Mayfair: CDC Executive Director Aims to Keep Neighborhood Current
Luka Lakuriqi has made it his mission to make the Mayfair community the place to be in the Northeast.
He leads the Mayfair Community Development Corporation, located on the second floor of the Mayfair Community Center at 2990 St. Vincent St. Lakuriqi and his team serve everyone from business owners to residents to make sure that Mayfair’s refreshed look is not going unnoticed.
Now, as times are changing, it is up to Lakuriqi and his team to keep Mayfair current.
Could you tell us a little about yourself and how you came to be with the CDC?
I’m the executive director of the Community Development Corporation, which is a non-profit organization. We are funded through a city program, which is a tax credit program.
My background is in architecture and architecture is very much about improving neighborhoods and the way of life. While working at a firm before this, I entered the Citizens Planning Institute, which is located downtown, for all people who want to be involved and are enthusiastic about making some sort of change in a neighborhood. I entered that program and through some contacts there I was introduced to the CDC. I asked to be involved and now I am its director.
What’s it like being an Executive Director?
My main role is essentially to be a liasion between the community, people, businesses and city.
From organizing events to every issue that basically exists, we have a very active council in the neighborhood that helps out when issues are beyond my capabilities to handle. Community events, night markets, fixing blighted properties, dilapidated homes are all ways we get involved with the city.
Mayfair has changed in some ways and has stayed the same in other ways. Can you speak about what has changed and what hasn’t?
I’ve lived in Mayfair since 1995 and practically grew up here. The topic comes up a lot. To me, it’s a very natural cycle and process that cities and their neighborhoods change. I don’t care if it’s Philadelphia, New York, etc.
Mayfair used to be more family-oriented but there are still plenty of small businesses still active in the community. There always will be. Frankford Avenue has played the same role since it wasn’t even an avenue. It was called the King’s Highway. It’s always been this place for exchange, binding neighborhoods together all the way to Fishtown, to Northern Liberties.
Neighborhoods change and yes, I embrace change. If neighborhoods stayed the same, I think it’d be boring. It makes my job challenging, but I’m all for it and following the natural cycle.
How have you seen the community embrace these changes?
What I think is important for people to understand is that this neighborhood has been this blue-collar neighborhood. It’s been a starting point for some people – whether it’s immigrants, people with low income, etc. Once they were in a stable place, they would move on to bigger and better places.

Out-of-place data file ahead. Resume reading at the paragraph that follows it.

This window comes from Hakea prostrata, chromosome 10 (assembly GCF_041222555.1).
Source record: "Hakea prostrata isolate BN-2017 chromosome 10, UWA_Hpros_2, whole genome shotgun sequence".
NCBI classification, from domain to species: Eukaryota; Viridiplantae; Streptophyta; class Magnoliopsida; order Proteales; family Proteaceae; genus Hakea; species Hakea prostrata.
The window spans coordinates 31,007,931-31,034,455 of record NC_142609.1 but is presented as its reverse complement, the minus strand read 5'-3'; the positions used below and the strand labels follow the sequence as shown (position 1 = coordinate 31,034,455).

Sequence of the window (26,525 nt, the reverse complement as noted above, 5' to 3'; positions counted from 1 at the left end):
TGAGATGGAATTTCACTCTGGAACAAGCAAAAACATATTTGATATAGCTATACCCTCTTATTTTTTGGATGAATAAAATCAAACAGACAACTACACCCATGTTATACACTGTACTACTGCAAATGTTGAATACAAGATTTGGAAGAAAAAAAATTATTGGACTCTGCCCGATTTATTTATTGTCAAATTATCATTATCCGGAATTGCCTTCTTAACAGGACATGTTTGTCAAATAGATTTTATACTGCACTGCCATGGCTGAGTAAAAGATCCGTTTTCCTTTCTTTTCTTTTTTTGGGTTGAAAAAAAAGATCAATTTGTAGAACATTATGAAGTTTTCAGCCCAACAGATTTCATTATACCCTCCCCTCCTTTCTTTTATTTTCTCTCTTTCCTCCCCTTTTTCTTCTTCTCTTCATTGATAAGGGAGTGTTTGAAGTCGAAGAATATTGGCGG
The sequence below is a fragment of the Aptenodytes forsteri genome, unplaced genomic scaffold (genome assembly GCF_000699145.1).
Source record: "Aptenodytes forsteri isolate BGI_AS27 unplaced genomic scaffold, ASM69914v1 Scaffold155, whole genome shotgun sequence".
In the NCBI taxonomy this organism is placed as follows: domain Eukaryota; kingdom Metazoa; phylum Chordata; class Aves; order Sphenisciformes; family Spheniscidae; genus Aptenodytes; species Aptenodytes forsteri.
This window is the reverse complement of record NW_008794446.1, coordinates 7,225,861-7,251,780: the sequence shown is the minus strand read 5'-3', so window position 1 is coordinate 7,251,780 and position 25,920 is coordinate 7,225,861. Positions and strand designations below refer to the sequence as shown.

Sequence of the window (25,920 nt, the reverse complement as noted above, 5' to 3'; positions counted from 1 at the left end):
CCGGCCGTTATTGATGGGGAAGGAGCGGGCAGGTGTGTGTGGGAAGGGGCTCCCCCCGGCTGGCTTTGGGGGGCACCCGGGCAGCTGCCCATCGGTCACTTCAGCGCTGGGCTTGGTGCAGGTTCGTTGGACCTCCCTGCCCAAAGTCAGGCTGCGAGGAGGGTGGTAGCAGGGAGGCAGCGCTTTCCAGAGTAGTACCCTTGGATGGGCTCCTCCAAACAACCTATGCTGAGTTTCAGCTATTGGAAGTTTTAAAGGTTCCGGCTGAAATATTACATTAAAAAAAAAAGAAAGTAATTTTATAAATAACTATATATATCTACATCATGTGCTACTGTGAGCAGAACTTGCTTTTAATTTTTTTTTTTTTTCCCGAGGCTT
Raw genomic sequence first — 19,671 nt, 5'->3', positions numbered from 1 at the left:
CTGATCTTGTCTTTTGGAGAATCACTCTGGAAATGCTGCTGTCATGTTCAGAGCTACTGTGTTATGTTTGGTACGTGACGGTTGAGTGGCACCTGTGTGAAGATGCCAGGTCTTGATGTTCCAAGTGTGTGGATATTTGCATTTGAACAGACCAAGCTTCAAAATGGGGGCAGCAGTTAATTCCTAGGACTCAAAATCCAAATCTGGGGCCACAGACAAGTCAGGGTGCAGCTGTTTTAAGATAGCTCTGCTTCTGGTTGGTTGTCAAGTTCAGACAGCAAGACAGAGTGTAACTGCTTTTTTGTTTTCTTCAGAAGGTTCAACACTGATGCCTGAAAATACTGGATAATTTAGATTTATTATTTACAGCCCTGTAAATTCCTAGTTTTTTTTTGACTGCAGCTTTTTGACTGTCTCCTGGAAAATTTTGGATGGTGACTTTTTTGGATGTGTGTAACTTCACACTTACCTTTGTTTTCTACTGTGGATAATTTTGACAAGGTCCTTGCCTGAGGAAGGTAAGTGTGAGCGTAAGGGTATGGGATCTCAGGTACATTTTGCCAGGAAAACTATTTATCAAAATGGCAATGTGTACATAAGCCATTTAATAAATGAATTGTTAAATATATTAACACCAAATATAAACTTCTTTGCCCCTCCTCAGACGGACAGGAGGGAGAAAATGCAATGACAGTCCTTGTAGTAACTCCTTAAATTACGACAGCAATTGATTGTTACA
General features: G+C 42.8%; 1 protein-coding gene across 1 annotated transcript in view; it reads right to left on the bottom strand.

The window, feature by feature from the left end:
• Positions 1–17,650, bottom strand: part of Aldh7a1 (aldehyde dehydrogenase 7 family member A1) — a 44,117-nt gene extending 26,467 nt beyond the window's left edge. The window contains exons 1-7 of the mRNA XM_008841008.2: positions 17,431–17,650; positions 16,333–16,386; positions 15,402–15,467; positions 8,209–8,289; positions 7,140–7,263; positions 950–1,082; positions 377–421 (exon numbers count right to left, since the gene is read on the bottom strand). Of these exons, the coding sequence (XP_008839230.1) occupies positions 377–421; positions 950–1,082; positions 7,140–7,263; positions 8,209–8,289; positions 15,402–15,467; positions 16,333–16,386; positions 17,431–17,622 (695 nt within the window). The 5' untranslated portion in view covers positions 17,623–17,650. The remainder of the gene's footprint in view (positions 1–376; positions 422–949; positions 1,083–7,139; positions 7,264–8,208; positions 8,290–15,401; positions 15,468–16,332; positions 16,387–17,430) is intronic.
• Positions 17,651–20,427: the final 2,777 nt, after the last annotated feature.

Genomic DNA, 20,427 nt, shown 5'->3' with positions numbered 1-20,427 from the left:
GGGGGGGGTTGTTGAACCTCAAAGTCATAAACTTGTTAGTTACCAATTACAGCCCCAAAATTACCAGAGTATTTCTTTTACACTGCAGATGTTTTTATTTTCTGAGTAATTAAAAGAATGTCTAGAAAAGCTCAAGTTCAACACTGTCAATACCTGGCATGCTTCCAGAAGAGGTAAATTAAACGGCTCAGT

This is what Mayfair is about.
Now, new families move in and they continue the cycle. I tend to be one of those that like it here. I like the proximity to I-95, the fact that I can be in the city in 20 minutes but still have a front lawn, a garage, etc. These are more of the things that people should be focused on with the good parts of the neighborhood as opposed to some renter moving next door.
If the neighborhood is friendly enough, they will eventually buy a house. It’s a starting point and it has to be engraved into people’s heads that we cannot go back 20, 30 years. You see it with technology, with Amazon and things being bought online, businesses working online. It’s tough times but those who can adapt are lucky and those who cannot, it’s unfortunate, but they move on.
What do you love most about your role in the community?
I get to have a direct impact on what happens. What I tackle first is people’s perception of the neighborhood. It’s easy to find bad things, but my role has been focusing on pulling out all of the good parts. I see through social media and the night markets that the perception has changed and people are starting to focus on the neighborhood. I work directly with people in a community and I get to actually witness change with them.
What makes Mayfair Mayfair?
It is a neighborhood in a big city but it still has that small town, suburban feel.
When I talk about change, that’s the one thing I never want to change. I don’t want Mayfair to lose that touch. I love being in the city but that small town feel is very precious.
Are there any upcoming events you would like people to know about?
In the summer, we are a very active organization.
Mayfair Night Markets have been a big hit. Last year, we had about 40 vendors, thousands of people and food trucks. They are going from June to October. All of these urban characteristics bring them into a small town feel.
The Pennypack Park Music Festival hosted by the Mayfair Civic Association is also a big event. We are also active every week in local schools hosting cleanups and volunteering. We are always looking to attract new businesses like coffee shops, which is one thing Mayfair is lacking big time right now.
-Text and images by Bryan Fink and Julianne Johnson.